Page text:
Monday, September 04, 2006

What We Did on Our Holidays

It is now September and somehow the whole of August has disappeared. How did that happen?

My sister in law has an old house in a village in the Charente region where we had an extended-family holiday: sister and brother-in-law, their daughter, my wife and younger daughter, later joined by my elder daughter and her boyfriend. Although that sounds like a recipe for tensions, we all get along pretty well and the whole time was relaxed. In particular my youngest and her cousin are only separated by 15 months and are more like twins, very giggly twins at that, so there was always a lot of laughter.


The village is in an undulating agricultural area. The main crops are sunflowers and vines but there is a wide range of arable crops. (Although there are local vines, most of the grapes are grown for Cognac, or the local speciality, pineau). All my running (such as it was) was on the roads but they were so quiet I almost felt I had the whole place to myself. It is a perfect place to train - big vistas, different things to look at, settlement every couple of miles, to act as markers and break things up, and enough variation in elevation to make you work but no killer hills to turn your legs to jelly.

If I had been dedicated I could have used the holiday for a serious running base but instead I did enough to keep ticking over, about 3 runs a week all easy paced. I designed routes to looped round a nearby village that had a baker, where I bought the bread for breakfast - it's always a good to feel that you have earned your breakfast.

When I go on holiday I try to run, at least a few times as it adds to the sense of place as somehow you feel closer to the landscape and pay attention to the way it changes. I run for that reason not as part of a training regime - eating, drinking and visiting and relaxing have to take precedence.


In the heart of France but all around are the English. In the village there are a number of people who have bought dilapidated old houses, for very little money, and are in the process of renovating them. It is all very gradual because most are limited by the amount of time they can spend in their holiday home but it provides a social focus because everyone visits each others house to see the progress. My brother-in-law is one of the stars of this community because he is one of the most practical people I know and is never happier than when making or doing. Another one of the stars is a Belgian who loves carpentry. He had just completed converting the attic into one of those elegant bedrooms that are all space and beams, sparsely furnished with a bed and a wardrobe. To do this he built a staircase out of oak. The secret of this was not only his skill but time. As a civil servant, over the age of fifty, in Belgium, he is able to take three months leave a year. He spends this time in France renovating his house.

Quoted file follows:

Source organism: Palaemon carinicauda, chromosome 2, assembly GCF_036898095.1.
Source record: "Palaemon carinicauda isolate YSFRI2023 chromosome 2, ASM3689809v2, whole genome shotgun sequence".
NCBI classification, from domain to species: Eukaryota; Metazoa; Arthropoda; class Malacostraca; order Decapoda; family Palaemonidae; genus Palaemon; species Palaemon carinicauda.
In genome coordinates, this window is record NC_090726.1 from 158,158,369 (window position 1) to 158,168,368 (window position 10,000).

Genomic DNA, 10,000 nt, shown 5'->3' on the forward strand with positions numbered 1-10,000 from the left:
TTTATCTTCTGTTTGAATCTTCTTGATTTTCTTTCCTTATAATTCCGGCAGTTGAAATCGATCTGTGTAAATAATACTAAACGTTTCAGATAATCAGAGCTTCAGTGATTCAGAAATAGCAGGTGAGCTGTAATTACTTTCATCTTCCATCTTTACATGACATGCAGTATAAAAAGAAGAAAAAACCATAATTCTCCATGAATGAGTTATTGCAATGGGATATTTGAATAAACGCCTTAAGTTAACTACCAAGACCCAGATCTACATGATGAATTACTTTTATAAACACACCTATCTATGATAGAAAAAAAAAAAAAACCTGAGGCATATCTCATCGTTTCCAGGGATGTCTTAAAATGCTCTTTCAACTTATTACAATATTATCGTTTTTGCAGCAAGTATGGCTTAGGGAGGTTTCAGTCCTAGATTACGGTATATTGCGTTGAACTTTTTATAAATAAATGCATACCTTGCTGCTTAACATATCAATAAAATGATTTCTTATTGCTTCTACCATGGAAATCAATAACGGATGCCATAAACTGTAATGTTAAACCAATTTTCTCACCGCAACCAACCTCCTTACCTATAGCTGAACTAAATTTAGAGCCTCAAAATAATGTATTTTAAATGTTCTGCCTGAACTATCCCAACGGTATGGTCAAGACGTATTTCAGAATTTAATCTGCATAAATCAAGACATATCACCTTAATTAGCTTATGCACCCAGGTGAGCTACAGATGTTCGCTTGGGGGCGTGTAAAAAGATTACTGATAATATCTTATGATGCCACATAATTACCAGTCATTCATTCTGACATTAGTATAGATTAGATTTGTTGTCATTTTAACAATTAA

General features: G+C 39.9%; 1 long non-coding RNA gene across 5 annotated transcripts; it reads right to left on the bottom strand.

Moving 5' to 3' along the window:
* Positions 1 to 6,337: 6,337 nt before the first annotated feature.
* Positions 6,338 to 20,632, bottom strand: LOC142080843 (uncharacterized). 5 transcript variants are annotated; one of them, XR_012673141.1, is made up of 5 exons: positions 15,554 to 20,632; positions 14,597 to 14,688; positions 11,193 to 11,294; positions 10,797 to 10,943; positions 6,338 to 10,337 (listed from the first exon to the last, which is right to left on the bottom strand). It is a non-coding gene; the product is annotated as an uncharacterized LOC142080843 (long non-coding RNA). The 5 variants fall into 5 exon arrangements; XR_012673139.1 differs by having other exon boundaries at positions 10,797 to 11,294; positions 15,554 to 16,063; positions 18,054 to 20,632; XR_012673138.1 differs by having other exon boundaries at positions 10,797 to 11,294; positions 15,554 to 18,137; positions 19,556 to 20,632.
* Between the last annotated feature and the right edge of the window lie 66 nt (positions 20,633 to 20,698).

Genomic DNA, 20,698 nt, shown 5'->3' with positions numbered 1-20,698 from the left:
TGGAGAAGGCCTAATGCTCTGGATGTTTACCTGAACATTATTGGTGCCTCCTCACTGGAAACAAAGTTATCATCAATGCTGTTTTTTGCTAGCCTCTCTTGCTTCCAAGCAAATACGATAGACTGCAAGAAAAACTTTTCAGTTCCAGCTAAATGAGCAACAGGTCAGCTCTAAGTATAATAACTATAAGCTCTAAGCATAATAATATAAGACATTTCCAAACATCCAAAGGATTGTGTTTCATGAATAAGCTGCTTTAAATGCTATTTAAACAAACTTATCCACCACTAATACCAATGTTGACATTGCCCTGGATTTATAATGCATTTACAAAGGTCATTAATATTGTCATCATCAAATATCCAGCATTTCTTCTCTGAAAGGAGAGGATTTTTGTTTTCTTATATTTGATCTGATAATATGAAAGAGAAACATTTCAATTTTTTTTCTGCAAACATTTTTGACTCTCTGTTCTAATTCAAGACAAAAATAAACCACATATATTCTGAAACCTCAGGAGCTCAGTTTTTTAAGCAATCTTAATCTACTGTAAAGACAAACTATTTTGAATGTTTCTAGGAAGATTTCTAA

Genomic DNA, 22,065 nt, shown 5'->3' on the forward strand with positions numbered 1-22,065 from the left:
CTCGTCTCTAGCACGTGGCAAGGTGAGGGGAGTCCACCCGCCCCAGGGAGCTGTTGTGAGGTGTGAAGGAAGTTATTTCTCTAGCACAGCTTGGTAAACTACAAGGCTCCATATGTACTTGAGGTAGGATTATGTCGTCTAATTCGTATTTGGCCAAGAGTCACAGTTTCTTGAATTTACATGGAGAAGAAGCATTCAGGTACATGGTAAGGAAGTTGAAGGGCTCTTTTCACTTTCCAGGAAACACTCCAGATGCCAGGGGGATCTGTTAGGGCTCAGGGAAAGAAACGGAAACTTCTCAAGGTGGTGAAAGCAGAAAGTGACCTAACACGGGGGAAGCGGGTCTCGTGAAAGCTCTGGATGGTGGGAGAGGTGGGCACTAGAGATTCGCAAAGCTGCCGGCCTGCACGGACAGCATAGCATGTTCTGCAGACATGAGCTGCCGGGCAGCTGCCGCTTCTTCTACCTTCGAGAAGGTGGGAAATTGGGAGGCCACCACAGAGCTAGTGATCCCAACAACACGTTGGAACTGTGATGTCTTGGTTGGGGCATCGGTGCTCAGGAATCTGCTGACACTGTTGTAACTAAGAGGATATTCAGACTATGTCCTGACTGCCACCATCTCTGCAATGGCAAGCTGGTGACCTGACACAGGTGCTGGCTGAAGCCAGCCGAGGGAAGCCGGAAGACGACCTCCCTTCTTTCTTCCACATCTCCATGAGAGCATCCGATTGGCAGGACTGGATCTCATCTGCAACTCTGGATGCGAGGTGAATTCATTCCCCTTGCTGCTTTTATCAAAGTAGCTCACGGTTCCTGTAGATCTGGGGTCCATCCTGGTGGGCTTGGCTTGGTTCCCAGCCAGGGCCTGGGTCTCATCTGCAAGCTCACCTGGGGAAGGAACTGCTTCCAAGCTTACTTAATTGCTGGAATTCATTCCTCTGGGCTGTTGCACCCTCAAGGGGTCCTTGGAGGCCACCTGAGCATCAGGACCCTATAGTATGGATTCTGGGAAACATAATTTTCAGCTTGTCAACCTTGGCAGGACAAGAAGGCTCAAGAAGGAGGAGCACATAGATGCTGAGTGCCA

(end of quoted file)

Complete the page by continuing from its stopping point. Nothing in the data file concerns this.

Now I am not a jealous man but……….


These houses, with their modern kitchens, large rooms, and clean exposed stonework are very attractive. However it is quite chastening to realise that before the conversions seven people might have lived in one room, with no internal sanitation in the house. It seems that without all the incomers renovating their holiday homes the village would have crumbled as the locals have moved out to find more modern homes.

One of the features uncovered by the renovations was a cavity, topped by a ledge, next to the fireplace. At night it was filled with the embers from the fire and a stew was put on the ledge fro slow cooking overnight. Looking round at the new kitchens with all their devices I wonder whether we will have to rediscover some of those thrifty methods, if we are going to cut down on greenhouse gases.


It is no great secret that one of the highlights of a French holiday is the food. You go there to remind yourself what a great pleasure it can be. In all aspects there is a delight from the crops in the fields to the markets with the profusion of colour, shapes and smells that tempt you and make you want to try things, to the meal and wine served in the restaurants.

If there is one thing that defines me as a soft core runner it is my attitude to food. I cannot see it just as fuel, something that has to be ingested to keep the body going. Serious runners have that sort of attitude because they want to carry as little fat as possible and favour small regular snacks to keep the blood sugar level stable. I am beyond worrying about that, I only want to savour what should be one of the fundamental pleasures.

My body tends to show this a little bit but with soft core running, the running has to fit the lifestyle and body shape, not the other way around. You get as good as you can within your own, self defined, boundaries.

The holiday in France reminded me of that


beanz said...

what a great holiday postcard

must go back to France!

Adele Prince said...

Ah, your talk of the lovely food makes me smile. I was amazed and delighted by the simplicity of everything and just how delicious a piece of bread can helps to be sitting outside smelling the sea air though!

Happy holiday memories.

womble said...

That sounds so calm, peaceful and enjoyable. What a wonderful break away from 'everything'. I relaxed just reading it :-)

b-z said...

Utterly with you on the food front
it is one of lifes great pleasures